To Be or Not To Be (Trans) Around Unsupportive Family.
Updated: Feb 24, 2020
As if being trans can be turned off, right?
Ah, yes. It happens eventually. A holiday is coming up, a birthday, a sporting event, etc. And you’re gonna have to spend time with family. This is a happy time, right? Or, it should be. But for many folks in the LGBTQ community, this is not the case. Some of the worst off tend to be transgender individuals who have a MUCH more difficult time of going unnoticed at family gatherings. After all, if Uncle Steve is now Aunt Stephanie, then some asshat is bound to point it out. Gawd, people.....the stupid is coming....
So what do you do when faced with these people? Many folks opt to not even go near their family. Some opt to temporarily dress/act like the gender their family is okay with. Some go as their true selves anyway. So what is the appropriate thing to do?
Sigh. There is no one answer that fits every situation, unfortunately. There are so many factors at play. How far along you are in your transition. How hateful/unsupportive the family actually is. The reason why they're so hateful/unsupportive (religious beliefs often make for more intense hatred). How secure you are in your transition. What other support systems you have in place to back you up (friends/coworkers/etc). Underlying psychological issues. The list goes on and on. Personal situations may vary, but the disappointment and hurt seems to stay about the same. Sigh again.
My answer is kind of a modify-to-fit-your situation type thing. Even though I said there is no one answer....ha. Perhaps I should have said there is no one RIGHT answer instead. At any rate, here is my answer: Do what makes YOU happy, what makes YOU feel good. Simple, right? You know yourself better than anyone, so you know if you're stable enough to endure the bullshit that will ensue when you show up as your true gender.
If you anticipate that it's too much for you to take, and you would rather just dress as your dead-named self, that's your choice. And that's fine. As long as you don't feel that the stress/dysphoria resulting from it will cause any lasting harm to you later.
One patient of mine told me that she just tones it down for family gatherings. So rather than dresses, jewelry, and makeup, she wears jeans with a nice loose tshirt, only puts on concealer, and the only jewelry she wears is perhaps a watch or stud earrings. Because plenty of women dress like that every day, she is able to feel that she isn't detransitioning; she feels it's more of a choosing-her-battles type thing. She instead feels she is just having a “lazy” and “low-key” type day. This has worked well for her for years now. Sure, she would rather wear makeup and a dress, but she realizes that clothes aren't what defines her. Clothes are just costumes. You are male, female, or anywhere in between no matter what you wear. That part of you is written deep inside, and no amount of dresses, pants, hats, or shoes will change that.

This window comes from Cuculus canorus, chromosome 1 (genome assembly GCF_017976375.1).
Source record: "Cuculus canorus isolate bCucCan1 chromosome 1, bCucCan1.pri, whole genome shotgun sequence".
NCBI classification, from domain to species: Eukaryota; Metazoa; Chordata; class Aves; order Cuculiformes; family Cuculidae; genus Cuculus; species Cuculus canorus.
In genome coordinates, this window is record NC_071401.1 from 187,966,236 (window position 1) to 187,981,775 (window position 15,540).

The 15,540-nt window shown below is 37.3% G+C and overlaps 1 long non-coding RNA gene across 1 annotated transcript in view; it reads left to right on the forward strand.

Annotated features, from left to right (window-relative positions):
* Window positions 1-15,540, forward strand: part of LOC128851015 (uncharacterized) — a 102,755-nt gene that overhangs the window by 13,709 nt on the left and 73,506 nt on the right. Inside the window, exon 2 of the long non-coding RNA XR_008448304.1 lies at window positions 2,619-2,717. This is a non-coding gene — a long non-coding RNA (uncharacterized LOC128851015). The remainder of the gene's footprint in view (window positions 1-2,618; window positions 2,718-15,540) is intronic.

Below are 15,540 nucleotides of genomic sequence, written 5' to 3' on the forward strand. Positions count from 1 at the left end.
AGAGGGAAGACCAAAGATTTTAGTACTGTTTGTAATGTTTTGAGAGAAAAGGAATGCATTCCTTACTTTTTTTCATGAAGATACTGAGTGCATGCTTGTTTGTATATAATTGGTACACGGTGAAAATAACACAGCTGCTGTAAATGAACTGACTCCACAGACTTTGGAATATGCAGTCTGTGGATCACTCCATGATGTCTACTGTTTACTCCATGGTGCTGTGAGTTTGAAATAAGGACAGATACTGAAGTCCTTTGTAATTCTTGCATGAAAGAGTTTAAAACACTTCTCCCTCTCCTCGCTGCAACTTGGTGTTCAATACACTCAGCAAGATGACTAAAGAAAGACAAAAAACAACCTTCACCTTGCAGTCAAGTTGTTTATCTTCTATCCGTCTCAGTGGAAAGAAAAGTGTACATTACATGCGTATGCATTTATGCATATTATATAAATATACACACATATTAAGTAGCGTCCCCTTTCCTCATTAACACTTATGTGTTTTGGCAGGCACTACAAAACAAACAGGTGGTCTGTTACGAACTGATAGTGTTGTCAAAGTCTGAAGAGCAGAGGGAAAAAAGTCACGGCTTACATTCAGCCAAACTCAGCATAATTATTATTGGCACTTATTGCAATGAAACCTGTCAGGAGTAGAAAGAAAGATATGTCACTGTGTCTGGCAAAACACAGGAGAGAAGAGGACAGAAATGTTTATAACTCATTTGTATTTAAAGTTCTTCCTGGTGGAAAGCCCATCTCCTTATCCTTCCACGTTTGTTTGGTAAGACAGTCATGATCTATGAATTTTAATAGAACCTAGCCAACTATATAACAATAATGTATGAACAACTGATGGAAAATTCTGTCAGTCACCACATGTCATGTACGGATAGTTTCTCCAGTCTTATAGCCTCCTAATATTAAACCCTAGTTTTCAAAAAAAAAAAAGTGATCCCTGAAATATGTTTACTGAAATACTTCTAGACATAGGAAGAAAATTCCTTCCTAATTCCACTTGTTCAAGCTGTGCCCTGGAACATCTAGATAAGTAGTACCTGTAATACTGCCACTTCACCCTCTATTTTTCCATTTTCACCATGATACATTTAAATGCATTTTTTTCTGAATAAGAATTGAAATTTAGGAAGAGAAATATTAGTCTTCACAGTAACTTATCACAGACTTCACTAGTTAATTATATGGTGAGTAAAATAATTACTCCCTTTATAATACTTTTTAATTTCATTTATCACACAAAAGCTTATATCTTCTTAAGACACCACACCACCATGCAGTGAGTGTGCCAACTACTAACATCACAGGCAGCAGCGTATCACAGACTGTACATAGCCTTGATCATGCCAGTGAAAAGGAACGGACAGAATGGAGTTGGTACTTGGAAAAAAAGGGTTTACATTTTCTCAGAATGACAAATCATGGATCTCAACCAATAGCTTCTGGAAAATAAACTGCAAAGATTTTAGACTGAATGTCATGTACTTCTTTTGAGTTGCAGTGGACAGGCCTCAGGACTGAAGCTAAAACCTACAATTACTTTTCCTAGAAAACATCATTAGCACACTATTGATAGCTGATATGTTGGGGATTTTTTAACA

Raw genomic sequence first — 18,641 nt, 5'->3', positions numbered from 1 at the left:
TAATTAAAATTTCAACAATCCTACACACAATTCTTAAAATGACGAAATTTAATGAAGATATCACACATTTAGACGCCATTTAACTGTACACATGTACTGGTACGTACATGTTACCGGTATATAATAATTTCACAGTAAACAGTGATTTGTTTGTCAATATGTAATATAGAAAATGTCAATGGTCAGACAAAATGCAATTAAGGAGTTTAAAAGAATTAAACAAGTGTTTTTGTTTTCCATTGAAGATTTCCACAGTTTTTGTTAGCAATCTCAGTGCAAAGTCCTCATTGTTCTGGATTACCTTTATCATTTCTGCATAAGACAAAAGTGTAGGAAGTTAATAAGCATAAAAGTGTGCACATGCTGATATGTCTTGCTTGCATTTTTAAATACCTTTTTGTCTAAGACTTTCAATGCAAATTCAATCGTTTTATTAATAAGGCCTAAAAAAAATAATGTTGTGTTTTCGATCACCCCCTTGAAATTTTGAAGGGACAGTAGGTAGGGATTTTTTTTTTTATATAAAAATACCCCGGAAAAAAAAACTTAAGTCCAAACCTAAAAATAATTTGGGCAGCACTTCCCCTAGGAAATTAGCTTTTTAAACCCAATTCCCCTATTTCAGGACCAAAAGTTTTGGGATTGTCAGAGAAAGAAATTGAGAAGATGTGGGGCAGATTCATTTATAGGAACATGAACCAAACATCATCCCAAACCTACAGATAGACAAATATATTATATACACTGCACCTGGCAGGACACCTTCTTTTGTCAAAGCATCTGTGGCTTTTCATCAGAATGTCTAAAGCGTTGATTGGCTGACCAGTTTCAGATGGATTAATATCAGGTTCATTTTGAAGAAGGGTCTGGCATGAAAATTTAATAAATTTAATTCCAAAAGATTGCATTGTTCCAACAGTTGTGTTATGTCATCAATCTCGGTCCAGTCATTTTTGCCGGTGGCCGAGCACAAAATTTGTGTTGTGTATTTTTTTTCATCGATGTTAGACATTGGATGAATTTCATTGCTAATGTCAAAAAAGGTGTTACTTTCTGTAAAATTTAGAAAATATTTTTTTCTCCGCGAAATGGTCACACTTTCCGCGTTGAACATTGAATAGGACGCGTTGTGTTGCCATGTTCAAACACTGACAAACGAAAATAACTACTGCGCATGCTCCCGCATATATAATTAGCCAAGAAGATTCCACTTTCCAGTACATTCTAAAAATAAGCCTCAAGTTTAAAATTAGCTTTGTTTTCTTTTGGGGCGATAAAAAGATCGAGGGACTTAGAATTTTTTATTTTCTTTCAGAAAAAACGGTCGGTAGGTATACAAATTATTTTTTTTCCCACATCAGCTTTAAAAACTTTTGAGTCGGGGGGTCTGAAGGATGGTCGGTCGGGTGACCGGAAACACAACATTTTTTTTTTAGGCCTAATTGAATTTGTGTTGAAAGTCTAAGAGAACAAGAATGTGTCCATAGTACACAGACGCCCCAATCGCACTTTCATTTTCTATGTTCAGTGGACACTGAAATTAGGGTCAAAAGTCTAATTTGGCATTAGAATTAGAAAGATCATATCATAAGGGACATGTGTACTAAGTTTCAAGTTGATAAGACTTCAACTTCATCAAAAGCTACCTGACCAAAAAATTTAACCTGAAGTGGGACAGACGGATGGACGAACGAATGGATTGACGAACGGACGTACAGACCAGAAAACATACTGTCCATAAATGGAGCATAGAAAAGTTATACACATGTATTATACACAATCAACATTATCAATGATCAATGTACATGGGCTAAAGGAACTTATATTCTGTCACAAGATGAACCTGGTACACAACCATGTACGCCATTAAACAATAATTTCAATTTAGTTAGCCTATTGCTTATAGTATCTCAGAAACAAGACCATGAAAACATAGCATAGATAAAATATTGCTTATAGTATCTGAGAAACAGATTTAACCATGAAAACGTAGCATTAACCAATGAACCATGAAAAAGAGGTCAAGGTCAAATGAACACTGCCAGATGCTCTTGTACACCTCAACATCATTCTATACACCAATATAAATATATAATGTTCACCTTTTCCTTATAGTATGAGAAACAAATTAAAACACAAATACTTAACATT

Honestly, I would have no attachment to assholes that would judge me for discovering I am a different gender than assigned at birth. I would write off those bastards and not look back. But I understand that some people still have those feelings and desires to have a “happy family” type bond/experience. And there's nothing wrong with that. I'm just different, as is everyone. But personally, this is what I would do: screw them. You can find new friends and new family members who love and support you for who you are. You deserve better, hon. Please do what makes you happy, but don't let people hurt or disrespect you just because you have an idealistic notion of what family should be. There are many kinds of family. You can find better. I promise.
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Transgender Hormone Therapy
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